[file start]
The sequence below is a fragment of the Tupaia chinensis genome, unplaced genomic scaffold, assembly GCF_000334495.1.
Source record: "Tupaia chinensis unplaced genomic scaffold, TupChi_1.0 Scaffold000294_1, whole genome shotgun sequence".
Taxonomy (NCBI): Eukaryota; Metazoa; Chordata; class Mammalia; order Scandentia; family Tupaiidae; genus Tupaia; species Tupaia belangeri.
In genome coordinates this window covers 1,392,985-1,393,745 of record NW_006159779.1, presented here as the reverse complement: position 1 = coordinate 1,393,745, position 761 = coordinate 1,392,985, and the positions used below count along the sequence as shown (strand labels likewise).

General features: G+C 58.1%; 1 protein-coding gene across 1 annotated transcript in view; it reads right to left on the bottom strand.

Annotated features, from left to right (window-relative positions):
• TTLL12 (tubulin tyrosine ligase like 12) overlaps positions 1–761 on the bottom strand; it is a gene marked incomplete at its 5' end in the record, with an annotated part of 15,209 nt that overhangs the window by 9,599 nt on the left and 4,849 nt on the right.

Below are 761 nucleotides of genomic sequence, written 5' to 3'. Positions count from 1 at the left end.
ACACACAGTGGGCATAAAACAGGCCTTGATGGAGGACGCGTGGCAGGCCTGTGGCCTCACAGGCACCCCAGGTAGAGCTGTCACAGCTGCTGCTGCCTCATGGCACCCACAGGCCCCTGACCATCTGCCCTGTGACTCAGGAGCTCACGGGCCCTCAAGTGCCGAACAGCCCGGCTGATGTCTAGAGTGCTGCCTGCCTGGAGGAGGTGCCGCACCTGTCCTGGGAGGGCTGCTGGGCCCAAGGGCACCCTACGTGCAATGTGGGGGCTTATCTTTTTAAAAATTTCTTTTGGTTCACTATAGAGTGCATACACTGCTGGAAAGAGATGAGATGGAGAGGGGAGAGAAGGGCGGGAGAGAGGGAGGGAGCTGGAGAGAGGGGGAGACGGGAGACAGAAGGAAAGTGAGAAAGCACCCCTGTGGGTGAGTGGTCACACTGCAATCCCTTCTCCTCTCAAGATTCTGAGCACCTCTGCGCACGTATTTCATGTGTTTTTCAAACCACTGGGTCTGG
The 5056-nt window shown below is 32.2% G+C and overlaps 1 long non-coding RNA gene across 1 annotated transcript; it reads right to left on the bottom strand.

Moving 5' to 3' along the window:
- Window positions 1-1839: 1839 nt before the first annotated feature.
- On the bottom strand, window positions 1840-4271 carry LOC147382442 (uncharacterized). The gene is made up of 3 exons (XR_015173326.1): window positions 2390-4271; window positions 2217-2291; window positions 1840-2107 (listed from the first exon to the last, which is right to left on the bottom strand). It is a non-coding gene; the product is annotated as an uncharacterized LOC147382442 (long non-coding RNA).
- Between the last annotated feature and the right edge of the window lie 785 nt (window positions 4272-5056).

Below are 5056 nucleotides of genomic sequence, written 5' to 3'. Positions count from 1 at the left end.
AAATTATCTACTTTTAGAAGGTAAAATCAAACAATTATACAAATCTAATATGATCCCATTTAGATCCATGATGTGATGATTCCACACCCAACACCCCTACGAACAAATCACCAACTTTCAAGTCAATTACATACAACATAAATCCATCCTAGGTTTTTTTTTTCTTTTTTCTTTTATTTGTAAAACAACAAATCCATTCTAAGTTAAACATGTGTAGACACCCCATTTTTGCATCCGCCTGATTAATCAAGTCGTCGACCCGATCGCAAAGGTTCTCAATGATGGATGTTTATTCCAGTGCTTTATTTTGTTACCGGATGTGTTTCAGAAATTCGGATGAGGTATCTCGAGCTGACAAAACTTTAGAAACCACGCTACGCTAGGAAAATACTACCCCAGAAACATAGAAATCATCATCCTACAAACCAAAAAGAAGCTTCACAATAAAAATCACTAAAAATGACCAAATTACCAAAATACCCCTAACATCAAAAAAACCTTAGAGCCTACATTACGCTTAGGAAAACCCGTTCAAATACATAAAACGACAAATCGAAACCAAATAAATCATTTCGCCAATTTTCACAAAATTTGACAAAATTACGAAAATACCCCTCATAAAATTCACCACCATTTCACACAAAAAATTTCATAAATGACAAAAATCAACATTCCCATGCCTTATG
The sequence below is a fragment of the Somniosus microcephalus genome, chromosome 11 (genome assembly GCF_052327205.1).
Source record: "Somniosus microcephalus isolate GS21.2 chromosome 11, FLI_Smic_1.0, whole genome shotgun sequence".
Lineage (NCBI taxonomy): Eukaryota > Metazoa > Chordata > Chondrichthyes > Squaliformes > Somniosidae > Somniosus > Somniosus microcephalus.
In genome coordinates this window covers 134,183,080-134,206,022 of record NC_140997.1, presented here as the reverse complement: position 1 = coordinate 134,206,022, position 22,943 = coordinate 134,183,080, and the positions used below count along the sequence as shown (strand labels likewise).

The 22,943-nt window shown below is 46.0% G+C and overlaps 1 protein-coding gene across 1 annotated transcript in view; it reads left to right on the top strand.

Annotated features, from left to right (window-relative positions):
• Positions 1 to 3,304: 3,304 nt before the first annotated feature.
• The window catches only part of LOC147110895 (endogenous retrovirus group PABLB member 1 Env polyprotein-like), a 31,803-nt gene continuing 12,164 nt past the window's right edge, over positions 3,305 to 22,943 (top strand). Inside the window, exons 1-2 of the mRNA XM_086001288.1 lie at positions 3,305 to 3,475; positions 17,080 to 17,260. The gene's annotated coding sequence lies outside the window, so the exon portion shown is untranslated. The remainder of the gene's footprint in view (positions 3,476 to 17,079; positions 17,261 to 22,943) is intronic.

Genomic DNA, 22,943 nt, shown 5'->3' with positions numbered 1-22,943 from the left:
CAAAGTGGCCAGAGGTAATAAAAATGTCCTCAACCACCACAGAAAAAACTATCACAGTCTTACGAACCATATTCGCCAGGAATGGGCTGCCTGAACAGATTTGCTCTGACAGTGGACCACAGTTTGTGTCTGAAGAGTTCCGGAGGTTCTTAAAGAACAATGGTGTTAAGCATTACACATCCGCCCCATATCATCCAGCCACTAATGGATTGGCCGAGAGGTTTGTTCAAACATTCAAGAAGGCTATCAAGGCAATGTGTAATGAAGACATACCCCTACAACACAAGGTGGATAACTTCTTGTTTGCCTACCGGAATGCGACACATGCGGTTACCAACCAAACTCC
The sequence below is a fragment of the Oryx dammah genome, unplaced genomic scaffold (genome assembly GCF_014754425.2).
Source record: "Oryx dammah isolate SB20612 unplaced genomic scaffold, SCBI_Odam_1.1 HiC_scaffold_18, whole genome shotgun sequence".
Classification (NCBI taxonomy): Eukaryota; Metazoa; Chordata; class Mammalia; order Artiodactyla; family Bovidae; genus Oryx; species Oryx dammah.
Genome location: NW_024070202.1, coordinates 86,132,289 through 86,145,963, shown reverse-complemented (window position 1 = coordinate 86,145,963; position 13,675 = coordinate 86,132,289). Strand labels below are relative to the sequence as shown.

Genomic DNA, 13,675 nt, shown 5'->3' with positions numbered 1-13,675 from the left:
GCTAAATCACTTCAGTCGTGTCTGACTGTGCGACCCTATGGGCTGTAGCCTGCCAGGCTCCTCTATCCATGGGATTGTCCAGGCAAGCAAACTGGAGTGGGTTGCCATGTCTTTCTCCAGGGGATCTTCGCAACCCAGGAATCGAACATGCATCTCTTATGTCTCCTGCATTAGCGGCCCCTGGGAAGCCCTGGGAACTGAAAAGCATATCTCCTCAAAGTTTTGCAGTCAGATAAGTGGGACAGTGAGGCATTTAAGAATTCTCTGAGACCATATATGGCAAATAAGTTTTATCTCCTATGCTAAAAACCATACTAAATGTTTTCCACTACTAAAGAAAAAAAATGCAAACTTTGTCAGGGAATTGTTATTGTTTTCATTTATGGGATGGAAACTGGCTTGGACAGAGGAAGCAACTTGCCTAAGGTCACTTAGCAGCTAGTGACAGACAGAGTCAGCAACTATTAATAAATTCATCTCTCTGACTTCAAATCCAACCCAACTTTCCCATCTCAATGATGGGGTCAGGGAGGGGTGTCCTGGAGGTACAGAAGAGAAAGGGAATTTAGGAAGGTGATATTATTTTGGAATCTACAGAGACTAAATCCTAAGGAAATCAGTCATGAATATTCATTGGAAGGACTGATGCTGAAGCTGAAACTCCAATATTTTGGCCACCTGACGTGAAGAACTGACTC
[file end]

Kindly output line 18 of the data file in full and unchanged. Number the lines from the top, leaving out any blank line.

Source record: "Somniosus microcephalus isolate GS21.2 chromosome 11, FLI_Smic_1.0, whole genome shotgun sequence".